On 25 September 2015, the world committed itself to tackling its biggest development issues when the UN General Assembly approved the 17 UN Sustainable Development Goals (SDGs). The SDGs, with their 169 targets, replace the eight Millennium Development Goals (MDGs) adopted in 2000.
Unlike the MDGs, the SDGs commit both developed and developing countries to attaining these goals. Among these is SDG 15, a commitment to halt deforestation and substantially increase afforestation by 2020.
Ostensibly a laudable aim, there are considerable concerns associated with this goal. As UN Secretary-General Ban Ki-moon noted about the SDGs, the true test of nations’ commitment to the goals would be in the implementation.
The target is meaningless unless action is taken by governments toward addressing deforestation now; otherwise this ambitious goal might be seen as carte blanche to cut down as much forest as possible before the 2020 deadline.
As the EU drags its feet on delivering on an Action Plan on Deforestation (which it is committed to doing by the Seventh Environmental Action Programme), Fern wonders how the EU will fulfil SDG15, or, indeed, its own target to halt deforestation by 2030. Also, “afforestation” could well do more harm than good for the climate, biodiversity and communities if it translates into the planting of large monoculture timber plantations (which are classified as forests according to the FAO) or even oil palm plantations. If the aim is to restore depleted and degraded forests, the focus should be on natural forest regeneration, which should be done in partnership with local communities...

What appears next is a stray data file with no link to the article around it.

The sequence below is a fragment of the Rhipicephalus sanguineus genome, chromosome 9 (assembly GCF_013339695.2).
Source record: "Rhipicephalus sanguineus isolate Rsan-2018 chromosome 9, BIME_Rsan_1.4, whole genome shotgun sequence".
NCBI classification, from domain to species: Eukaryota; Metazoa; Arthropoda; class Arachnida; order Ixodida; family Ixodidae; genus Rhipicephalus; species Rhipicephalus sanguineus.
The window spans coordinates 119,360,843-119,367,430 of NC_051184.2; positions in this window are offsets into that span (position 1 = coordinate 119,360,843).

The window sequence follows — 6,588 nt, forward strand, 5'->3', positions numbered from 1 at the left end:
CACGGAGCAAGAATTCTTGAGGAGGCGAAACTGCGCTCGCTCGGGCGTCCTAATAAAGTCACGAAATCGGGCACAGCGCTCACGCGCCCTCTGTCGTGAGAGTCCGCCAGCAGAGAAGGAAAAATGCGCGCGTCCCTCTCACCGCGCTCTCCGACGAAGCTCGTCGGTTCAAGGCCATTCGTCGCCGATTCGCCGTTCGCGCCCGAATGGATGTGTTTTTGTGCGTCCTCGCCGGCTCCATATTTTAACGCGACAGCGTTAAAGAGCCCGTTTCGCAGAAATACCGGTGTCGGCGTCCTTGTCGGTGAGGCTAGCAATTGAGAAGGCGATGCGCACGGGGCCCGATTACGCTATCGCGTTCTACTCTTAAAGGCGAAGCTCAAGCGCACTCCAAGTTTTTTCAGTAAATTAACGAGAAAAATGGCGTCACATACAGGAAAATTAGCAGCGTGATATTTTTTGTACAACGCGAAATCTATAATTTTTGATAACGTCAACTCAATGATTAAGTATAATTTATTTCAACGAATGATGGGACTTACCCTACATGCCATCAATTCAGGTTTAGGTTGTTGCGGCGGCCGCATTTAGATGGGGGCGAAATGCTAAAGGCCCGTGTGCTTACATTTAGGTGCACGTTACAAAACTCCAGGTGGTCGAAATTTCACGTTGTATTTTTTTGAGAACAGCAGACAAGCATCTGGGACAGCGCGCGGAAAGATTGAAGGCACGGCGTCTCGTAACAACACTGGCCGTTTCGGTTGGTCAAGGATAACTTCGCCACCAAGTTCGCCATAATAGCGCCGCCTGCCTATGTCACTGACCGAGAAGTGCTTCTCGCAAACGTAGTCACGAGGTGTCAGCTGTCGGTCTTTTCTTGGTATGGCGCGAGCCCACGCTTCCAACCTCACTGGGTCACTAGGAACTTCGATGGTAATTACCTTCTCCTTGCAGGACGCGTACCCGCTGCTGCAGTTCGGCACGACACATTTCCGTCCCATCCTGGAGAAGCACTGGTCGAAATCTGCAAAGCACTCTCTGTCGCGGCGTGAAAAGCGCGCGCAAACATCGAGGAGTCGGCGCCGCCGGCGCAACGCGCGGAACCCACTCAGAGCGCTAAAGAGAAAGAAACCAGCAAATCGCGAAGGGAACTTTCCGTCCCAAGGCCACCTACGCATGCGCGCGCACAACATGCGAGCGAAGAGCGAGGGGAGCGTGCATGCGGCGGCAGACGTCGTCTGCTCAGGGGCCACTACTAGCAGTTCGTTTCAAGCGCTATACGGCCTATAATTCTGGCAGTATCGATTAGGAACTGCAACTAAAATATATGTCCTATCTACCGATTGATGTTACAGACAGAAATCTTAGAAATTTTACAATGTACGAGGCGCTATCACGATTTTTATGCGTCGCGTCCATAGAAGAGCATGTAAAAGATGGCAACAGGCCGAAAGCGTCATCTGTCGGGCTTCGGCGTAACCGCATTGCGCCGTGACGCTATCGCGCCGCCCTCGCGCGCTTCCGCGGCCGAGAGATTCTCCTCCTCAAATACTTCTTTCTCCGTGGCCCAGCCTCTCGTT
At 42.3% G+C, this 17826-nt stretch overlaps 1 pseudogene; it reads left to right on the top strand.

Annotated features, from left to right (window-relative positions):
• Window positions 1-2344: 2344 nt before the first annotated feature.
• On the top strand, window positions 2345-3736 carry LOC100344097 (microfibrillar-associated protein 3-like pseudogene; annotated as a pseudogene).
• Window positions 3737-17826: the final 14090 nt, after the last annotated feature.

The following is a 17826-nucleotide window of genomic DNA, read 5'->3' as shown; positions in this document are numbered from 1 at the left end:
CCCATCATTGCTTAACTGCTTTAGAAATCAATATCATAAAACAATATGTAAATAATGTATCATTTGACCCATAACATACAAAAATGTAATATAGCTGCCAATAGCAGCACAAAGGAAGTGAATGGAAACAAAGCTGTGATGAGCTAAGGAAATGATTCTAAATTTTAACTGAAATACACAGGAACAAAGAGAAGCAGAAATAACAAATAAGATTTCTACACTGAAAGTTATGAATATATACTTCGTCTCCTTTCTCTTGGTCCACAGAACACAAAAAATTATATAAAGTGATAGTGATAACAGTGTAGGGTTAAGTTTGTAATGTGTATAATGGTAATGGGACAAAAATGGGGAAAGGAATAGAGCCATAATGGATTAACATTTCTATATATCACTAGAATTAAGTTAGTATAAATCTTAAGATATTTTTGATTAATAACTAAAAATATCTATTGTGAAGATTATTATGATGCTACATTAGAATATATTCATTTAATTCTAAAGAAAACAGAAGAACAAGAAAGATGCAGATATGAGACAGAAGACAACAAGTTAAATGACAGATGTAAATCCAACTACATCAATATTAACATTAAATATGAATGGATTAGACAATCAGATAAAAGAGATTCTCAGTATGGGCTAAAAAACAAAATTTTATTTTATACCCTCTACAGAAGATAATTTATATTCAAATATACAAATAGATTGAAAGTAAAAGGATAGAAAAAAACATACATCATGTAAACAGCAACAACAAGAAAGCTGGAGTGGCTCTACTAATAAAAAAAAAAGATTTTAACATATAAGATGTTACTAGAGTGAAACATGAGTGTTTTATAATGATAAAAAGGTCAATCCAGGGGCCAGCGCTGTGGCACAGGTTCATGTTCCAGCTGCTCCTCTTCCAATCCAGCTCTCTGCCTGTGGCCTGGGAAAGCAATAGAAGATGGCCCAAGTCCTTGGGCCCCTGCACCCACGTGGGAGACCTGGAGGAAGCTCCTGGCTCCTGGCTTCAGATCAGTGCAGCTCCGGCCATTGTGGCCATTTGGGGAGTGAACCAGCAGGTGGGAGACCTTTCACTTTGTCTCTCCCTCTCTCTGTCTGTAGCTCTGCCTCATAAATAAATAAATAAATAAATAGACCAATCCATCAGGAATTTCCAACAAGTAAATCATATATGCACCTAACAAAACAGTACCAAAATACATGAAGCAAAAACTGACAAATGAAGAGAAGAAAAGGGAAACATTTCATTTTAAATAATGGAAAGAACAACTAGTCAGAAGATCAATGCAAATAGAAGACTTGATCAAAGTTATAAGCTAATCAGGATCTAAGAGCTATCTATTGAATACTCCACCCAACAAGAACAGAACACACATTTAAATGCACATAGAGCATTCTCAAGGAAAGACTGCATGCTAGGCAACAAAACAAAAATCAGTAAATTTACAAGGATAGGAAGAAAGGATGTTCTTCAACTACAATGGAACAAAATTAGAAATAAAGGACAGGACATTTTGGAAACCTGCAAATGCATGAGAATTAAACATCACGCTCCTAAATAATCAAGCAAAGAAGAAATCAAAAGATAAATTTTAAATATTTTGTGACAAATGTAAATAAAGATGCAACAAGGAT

Concerns also surround finding the trillions of dollars required to reach the SDGs, especially in light of July’s Third International Conference on Financing for Development in Addis Ababa which many NGOs argue failed to reach agreement about how to fund development, and failed to create a new international tax body that would give developing countries an equal say in global tax rules and help them combat tax avoidance and evasion.
[This article has been corrected to remove the suggestion that oil palm plantations are regarded as forests under the FAO's definition.]